Noah Feldman's Orthodox Paradox

In the NYTimes today is a strangely fascinating yet incomplete personal essay. And it is definitely the most memorable I've read in a long time.

He starts off with a idyllic scene gone horribly wrong:

A number of years ago, I went to my 10th high-school reunion, in the backyard of the one classmate whose parents had a pool. Lots of my classmates were there. Almost all were married, and many already had kids. This was not as unusual as it might seem, since I went to a yeshiva day school, and nearly everyone remained Orthodox. I brought my girlfriend. At the end, we all crowded into a big group photo, shot by the school photographer, who had taken our pictures from first grade through graduation. When the alumni newsletter came around a few months later, I happened to notice the photo. I looked, then looked again. My girlfriend and I were nowhere to be found.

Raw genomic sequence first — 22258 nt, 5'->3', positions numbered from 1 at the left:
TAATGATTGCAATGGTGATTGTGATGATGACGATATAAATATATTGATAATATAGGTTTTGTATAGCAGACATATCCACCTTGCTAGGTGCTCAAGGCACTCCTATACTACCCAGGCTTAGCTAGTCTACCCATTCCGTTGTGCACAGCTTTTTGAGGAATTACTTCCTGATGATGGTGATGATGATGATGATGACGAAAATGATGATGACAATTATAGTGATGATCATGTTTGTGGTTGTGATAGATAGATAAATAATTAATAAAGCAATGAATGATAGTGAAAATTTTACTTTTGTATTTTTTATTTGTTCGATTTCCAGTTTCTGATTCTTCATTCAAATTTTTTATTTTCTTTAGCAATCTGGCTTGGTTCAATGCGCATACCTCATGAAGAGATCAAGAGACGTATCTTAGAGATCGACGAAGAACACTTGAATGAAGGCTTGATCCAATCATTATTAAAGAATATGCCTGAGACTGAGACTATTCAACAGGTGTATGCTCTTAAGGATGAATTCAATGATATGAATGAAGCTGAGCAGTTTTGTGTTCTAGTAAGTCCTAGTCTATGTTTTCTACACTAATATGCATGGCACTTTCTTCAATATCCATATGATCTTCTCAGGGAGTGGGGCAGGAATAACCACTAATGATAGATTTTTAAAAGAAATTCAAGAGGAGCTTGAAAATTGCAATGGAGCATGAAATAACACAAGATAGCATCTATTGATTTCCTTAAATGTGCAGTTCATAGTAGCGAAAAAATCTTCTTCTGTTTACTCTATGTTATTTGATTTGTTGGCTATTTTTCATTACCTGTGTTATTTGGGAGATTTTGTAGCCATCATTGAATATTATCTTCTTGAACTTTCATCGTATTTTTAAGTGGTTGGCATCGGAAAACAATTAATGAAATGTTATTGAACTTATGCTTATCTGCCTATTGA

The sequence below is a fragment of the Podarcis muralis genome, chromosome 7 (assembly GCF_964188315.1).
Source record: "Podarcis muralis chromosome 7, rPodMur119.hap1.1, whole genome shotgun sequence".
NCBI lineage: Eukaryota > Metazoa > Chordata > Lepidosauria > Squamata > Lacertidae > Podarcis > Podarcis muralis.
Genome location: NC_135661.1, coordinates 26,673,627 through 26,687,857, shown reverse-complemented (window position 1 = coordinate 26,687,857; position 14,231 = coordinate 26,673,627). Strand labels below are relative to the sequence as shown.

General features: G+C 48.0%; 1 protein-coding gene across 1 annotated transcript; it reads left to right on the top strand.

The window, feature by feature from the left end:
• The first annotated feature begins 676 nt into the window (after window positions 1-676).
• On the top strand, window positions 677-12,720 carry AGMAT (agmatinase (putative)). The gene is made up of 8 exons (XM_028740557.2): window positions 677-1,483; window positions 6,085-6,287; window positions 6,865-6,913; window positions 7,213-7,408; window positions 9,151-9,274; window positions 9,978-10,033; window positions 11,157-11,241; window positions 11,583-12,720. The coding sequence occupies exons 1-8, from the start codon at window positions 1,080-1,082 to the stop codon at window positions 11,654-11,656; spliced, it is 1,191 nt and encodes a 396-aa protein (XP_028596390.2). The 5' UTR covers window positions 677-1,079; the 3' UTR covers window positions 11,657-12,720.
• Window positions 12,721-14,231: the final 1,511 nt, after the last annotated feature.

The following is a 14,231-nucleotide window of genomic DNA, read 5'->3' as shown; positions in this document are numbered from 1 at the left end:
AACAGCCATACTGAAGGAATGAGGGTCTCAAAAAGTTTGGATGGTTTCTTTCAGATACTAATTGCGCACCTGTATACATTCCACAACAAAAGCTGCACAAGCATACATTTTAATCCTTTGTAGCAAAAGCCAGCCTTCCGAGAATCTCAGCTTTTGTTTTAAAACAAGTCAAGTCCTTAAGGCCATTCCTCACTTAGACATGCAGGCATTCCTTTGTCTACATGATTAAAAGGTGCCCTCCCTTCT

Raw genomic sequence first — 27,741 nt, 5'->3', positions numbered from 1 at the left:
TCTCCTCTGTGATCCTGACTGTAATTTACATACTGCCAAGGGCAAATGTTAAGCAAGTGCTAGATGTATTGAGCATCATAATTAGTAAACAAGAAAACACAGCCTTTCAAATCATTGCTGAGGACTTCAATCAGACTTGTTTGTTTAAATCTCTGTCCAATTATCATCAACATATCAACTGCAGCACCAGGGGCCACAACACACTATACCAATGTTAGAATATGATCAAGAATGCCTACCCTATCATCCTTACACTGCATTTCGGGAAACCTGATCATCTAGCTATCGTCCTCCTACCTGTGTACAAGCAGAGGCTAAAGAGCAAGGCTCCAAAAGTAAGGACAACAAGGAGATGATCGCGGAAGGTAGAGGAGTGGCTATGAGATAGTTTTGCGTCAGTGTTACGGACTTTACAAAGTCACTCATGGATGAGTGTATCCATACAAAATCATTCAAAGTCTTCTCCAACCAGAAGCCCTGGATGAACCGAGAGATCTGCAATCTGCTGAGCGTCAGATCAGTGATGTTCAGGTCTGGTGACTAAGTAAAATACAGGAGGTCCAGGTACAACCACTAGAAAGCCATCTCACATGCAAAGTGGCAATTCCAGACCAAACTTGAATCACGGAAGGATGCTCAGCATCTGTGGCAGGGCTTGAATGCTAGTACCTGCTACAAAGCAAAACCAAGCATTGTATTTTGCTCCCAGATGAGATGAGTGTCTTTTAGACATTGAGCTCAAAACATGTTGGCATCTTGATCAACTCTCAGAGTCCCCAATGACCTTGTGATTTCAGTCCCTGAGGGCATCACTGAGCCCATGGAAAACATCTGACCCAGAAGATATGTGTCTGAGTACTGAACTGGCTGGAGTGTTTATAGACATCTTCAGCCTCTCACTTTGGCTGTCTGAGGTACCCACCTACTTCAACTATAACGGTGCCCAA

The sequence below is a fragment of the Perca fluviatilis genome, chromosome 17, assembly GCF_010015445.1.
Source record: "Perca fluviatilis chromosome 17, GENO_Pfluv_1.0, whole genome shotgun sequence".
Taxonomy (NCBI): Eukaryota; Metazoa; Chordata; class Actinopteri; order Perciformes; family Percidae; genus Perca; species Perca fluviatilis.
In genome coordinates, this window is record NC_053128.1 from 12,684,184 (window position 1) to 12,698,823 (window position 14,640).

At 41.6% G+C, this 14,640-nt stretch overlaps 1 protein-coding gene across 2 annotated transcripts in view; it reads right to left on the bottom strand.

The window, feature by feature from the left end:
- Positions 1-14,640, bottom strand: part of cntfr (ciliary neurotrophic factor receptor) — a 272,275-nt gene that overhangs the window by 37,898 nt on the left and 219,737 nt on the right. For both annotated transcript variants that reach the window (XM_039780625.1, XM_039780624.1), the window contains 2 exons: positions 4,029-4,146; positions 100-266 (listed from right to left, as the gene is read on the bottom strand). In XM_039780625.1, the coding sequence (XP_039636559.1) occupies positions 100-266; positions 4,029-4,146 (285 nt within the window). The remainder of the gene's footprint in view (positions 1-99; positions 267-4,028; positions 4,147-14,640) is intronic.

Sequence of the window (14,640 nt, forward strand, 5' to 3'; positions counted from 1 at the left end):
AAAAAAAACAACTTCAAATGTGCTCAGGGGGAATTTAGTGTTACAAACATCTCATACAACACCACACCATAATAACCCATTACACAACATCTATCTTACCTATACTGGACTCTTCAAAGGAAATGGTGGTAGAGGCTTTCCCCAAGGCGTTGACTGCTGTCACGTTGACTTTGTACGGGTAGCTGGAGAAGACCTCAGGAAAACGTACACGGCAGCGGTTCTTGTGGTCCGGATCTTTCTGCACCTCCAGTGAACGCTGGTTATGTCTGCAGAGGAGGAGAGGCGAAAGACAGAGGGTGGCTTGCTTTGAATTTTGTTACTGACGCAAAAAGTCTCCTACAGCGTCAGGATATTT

It seemed his girlfriend's plainly Asian features gave her away as a clear non-Jew. Yes, that's right, the school airbrushed them out of existence. He goes on to explain how every update of his life and successes (the author -- according to the blurb at the bottom -- is a law professor at Harvard University and adjunct senior fellow at the Council on Foreign Relations), including his marriage and the births of his children, -- everything he sent to the alumni newsletter was not published.